Cursive the drinking class
When we entered the Mercy Lounge Sunday night for what felt like the millionth time in the past two weeks, comedian Andrew Wright took to the stage. Now, we imagine opening for touring bands with a one-man stand-up routine to be a daunting task to say the least, but the prospect seems even more impossible when the person onstage happens not to be very funny. Such was the case for poor Wright, who had a hard time eliciting even pity laughs. He took a page from Jeff Foxworthy in a bit called "You might be a squatter if..." and even dabbled with Carrot Top-styled prop comedy. When you take your cues from Jeff Foxworthy and Carrot Top, you're all but guaranteed to fail with the indie rock crowd. A guy at a table near the front said, "This is sad. It makes me want to kill myself with shards of plastic," which was way funnier than anything Andrew Wright said.

We noticed some gear being loaded in just as Wright's routine began. Turns out that was Man Man, who showed up late for reasons unknown to us. Since they missed soundcheck earlier in the day, it meant an hour delay before their set. Since last we caught the band, the composition of their crowd has taken some odd turns. Sure, the tragically hip were in full force, but so were some popped collars and two of the most annoying hippie girls ever to stand next to us. But really, after thinking about it, Man Man's quasi-circus jams might not be all that far removed from what we understand to be hippie jams. They employ the everything-but-the-kitchen-sink approach to instrumentation while bellowing out big choruses, all the while maintaining an aesthetic that hints that maybe as listeners we're supposed to be on the drugs. Luckily they don't jam out with guitar and keyboard solos, and their stage presence makes for an entertaining show even if their songs are kinda forgettable. The one thing that has remained unquestionably constant since last we saw the group: They're still the weird band of choice for people who don't listen to weird music.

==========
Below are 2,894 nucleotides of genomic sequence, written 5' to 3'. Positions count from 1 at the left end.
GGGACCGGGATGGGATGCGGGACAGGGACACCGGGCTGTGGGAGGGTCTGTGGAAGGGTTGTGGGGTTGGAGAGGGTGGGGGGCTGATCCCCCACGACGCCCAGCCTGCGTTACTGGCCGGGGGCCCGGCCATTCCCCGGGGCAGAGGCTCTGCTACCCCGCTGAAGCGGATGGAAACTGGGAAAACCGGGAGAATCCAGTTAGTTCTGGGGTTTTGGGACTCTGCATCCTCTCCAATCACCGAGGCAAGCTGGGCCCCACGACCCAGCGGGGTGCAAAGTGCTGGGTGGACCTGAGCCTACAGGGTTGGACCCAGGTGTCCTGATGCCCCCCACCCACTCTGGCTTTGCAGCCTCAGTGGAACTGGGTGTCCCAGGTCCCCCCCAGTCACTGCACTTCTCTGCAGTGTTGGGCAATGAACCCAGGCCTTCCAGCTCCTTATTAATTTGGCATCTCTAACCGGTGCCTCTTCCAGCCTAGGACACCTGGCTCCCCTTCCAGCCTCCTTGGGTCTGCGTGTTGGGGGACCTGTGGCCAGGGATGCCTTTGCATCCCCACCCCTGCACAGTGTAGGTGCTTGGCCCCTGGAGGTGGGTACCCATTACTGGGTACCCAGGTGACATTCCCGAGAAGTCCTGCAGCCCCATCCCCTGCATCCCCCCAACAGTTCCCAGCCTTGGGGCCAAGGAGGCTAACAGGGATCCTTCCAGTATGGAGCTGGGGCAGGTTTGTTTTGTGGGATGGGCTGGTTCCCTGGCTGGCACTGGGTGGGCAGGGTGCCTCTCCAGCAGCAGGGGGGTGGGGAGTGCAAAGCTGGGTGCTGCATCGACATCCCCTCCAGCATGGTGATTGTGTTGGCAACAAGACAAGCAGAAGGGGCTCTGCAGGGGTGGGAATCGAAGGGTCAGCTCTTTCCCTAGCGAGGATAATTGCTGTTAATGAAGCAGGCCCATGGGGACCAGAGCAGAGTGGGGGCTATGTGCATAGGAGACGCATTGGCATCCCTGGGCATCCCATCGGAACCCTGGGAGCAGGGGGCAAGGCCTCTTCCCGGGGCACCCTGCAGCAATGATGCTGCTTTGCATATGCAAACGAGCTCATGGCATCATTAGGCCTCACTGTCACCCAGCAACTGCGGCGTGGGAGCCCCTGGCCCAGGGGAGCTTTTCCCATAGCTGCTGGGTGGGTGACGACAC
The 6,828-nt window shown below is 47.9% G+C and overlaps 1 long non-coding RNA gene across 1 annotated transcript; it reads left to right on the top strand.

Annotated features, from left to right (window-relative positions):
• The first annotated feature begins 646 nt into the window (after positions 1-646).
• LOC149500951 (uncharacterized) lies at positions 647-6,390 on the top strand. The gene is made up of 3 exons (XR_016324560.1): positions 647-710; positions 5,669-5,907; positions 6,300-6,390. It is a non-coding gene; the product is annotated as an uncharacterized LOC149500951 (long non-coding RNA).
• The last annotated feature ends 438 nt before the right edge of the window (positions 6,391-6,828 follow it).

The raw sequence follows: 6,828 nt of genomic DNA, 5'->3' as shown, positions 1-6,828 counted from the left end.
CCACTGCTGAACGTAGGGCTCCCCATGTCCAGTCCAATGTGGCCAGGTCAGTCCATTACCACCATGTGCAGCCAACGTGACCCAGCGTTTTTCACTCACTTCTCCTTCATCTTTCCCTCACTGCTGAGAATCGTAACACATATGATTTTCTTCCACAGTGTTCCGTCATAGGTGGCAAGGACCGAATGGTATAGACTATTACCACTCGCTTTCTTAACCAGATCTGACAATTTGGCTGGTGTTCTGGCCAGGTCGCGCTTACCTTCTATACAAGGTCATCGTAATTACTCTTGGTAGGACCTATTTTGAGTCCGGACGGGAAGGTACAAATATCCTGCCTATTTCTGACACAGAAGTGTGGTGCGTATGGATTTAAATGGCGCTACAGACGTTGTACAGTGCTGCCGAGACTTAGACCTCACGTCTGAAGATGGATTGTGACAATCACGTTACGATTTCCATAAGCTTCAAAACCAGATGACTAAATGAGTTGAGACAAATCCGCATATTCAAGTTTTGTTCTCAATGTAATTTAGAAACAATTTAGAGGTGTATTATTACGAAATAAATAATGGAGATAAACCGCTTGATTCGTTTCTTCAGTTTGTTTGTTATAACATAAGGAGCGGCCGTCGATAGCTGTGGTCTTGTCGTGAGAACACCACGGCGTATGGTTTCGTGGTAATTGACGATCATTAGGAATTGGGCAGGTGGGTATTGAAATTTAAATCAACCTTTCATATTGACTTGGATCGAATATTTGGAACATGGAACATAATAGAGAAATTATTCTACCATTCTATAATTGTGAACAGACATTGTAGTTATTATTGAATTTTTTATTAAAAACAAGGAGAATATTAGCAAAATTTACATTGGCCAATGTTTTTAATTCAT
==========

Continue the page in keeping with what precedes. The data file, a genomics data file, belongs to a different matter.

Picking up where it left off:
Headlining the tour was Omaha's Cursive, a band that we should probably go ahead and admit to having seen countless times in the early aughts. We followed the band right up to The Ugly Organ but have little idea what they've been up to ever since. It was as if we were entering a portal, back to a time when the word "emo" was most often confused with a large, flightless bird. The songs they were playing when we saw the band over and over again six years ago are still getting heavy rotation in the band's set lists, and they still inspire packed venues to shout the lyrics at the top of their lungs.

In the middle of the set, Cursive frontman Tim Kasher threatened to jump on the next train outside the Mercy Lounge, never to be seen again, if he didn't play the best show of his life that night. He proved he still has the ability to command a crowd, each member of which was dead quiet when he whispered, and pumping their fists every time he shredded his throat. We don't know if it was the best show of his life, but it was just as good as the times we saw him all those years ago.

What is the word for a female douchebag? Not that we ever run into any. Email thespin@nashvillescene.com.